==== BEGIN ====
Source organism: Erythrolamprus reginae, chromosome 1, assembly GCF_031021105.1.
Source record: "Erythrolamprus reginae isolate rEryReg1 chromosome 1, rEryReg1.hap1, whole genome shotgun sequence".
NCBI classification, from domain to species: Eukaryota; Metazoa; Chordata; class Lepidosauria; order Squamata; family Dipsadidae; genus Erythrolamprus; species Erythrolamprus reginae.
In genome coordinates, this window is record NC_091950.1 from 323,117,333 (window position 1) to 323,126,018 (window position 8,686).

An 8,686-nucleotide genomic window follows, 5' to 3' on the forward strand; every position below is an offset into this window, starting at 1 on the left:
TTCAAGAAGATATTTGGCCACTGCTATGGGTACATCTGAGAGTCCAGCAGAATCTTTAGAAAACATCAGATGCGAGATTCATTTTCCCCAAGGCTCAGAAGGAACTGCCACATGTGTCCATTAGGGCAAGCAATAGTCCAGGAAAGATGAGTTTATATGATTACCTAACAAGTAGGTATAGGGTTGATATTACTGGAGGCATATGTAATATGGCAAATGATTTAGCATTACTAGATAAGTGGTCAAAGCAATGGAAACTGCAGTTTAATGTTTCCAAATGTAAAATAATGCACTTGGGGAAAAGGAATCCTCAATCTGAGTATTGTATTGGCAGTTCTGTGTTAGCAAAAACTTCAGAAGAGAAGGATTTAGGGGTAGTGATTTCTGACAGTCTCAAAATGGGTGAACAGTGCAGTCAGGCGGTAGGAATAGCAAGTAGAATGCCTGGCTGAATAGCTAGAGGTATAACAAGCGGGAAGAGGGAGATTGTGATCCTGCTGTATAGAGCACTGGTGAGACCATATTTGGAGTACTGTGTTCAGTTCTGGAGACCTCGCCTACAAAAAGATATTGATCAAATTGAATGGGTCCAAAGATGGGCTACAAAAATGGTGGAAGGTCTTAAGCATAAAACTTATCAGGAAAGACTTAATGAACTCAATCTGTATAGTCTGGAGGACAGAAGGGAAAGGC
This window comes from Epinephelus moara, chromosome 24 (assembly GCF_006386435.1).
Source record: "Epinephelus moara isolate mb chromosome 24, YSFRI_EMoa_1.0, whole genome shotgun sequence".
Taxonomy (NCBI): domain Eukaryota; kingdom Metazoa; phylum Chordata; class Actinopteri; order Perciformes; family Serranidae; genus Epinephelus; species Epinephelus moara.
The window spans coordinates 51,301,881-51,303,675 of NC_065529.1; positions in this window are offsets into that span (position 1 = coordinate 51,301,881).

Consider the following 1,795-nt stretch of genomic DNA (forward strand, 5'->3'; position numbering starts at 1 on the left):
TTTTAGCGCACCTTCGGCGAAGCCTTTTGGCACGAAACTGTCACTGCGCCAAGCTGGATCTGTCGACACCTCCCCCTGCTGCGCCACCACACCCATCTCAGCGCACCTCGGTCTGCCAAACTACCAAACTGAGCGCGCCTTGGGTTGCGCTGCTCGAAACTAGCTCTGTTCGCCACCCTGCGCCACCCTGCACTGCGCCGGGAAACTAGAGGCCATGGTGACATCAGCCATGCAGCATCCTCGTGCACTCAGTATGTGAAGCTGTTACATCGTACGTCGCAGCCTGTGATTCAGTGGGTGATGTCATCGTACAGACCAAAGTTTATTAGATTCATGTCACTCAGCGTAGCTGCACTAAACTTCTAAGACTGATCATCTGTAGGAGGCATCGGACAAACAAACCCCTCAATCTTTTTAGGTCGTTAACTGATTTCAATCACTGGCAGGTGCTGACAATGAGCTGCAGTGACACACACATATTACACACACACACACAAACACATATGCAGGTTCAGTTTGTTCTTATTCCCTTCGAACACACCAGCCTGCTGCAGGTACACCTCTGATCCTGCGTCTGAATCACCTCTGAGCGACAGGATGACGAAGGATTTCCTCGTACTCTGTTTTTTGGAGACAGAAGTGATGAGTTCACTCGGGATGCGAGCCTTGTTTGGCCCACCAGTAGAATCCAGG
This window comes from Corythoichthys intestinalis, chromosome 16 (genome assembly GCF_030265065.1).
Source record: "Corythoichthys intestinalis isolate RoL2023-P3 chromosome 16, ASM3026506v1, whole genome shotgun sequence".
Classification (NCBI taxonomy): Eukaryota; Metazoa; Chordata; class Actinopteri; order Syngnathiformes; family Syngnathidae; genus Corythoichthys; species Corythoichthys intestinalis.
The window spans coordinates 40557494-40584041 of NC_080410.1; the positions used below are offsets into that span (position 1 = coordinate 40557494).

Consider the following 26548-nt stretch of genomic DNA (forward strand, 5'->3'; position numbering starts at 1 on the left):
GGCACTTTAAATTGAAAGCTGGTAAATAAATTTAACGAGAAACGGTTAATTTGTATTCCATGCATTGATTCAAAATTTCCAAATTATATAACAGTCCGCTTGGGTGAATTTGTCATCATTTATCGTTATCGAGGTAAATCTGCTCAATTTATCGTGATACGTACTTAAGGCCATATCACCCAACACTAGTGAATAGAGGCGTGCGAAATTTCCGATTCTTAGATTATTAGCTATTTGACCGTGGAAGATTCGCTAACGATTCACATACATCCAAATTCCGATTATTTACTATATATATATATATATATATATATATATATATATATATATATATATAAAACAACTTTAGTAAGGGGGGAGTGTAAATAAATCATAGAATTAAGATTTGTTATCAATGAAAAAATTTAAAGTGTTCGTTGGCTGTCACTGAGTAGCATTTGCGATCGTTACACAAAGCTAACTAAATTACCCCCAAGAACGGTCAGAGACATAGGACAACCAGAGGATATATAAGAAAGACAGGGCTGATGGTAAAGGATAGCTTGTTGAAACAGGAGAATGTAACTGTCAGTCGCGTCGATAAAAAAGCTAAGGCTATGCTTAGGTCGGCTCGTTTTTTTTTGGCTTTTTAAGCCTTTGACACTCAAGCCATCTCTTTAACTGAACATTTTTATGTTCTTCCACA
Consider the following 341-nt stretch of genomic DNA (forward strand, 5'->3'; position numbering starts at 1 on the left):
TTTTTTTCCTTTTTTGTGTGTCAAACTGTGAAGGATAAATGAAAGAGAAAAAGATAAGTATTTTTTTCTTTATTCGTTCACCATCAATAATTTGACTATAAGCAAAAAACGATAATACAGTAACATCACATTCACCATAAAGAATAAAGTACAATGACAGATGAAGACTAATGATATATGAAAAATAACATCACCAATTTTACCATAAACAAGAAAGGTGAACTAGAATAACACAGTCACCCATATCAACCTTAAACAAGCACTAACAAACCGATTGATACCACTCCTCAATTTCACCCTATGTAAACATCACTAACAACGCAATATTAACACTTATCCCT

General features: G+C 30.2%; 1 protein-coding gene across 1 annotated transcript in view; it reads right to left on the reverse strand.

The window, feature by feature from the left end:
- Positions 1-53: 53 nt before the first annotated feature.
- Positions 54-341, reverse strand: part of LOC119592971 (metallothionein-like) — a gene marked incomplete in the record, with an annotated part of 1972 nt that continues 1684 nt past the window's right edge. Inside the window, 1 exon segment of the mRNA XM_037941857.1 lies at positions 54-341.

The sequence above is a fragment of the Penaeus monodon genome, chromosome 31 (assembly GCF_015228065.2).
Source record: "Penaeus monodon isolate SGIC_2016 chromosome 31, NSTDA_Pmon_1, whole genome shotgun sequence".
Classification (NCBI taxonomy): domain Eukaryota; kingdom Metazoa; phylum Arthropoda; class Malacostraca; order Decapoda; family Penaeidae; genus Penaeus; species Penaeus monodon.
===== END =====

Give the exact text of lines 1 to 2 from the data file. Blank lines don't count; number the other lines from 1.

Source organism: Erythrolamprus reginae, chromosome 1, assembly GCF_031021105.1.
Source record: "Erythrolamprus reginae isolate rEryReg1 chromosome 1, rEryReg1.hap1, whole genome shotgun sequence".